Pop Up Archive is a new tool to help journalists, media, archivists, historians, and others easily find and reuse sound. Once you make an audio recording, upload it to Pop Up Archive, which automatically transcribes it and issues timestamps, making it easy to search for the recordings. The sounds are indexed so they can be recovered by keyword, date, contributor, location, and more. Plus, it has plenty of great audio already on the site from Public Radio Exchange (PRX) which you can browse.
The Smithsonian X 3D is an ambitious project by the Smithsonian Institute to create accurate 3D scans of artifacts, so that you can check them out in great detail from the comfort of your couch. You’ll get to see Amelia Earhart’s flight suit, a blue crab, and even a supernova. And don’t miss out on the guided tours!
The Tor network, which maintains the anonymity of its pages by routing traffic through open connections, cannot be accessed by regular search engines like Google and Bing. Tor Search wants to make it easier for average users to search this “Deep Web”, indexing over 130,000 links so far.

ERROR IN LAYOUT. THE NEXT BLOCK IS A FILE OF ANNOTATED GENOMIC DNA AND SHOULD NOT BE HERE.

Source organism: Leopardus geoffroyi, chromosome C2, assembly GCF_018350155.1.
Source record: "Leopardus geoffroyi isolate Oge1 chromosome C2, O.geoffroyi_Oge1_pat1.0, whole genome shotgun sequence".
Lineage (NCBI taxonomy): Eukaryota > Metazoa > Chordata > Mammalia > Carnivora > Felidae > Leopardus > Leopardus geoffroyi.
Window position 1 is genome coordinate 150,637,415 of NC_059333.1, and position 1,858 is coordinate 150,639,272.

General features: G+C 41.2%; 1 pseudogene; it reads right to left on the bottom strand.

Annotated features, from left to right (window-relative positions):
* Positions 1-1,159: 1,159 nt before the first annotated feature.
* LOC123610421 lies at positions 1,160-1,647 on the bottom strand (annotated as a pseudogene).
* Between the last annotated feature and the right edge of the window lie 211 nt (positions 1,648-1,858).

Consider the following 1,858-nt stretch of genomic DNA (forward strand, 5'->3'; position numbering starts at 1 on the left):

Phraseum is a simple but handy browser tool that turns your day-to-day browsing into a language learning class. You can clip and save phrases you come across while browsing; tag them with the right keywords to make it easy to look them up later; and slowly and steadily, you’ll build up a database of phrases to learn from. It’s pretty cool!
If you keep clicking those list-based articles on Buzzfeed and, well, like this one, then you know that lists are a great way to arrange useful information. Culturalist wants to take this one step further, encouraging you to make lists about particular subjects, and inviting others to add their lists to the same topic. It’s a list-based social network, essentially.
The newest contender in the space of online educational courses is iversity, marked as the Coursera of Europe. It has 24 free courses to begin with and 100,000 students. It covers a wide range of topics from philosophy to physics, architecture to economics, and politics to engineering.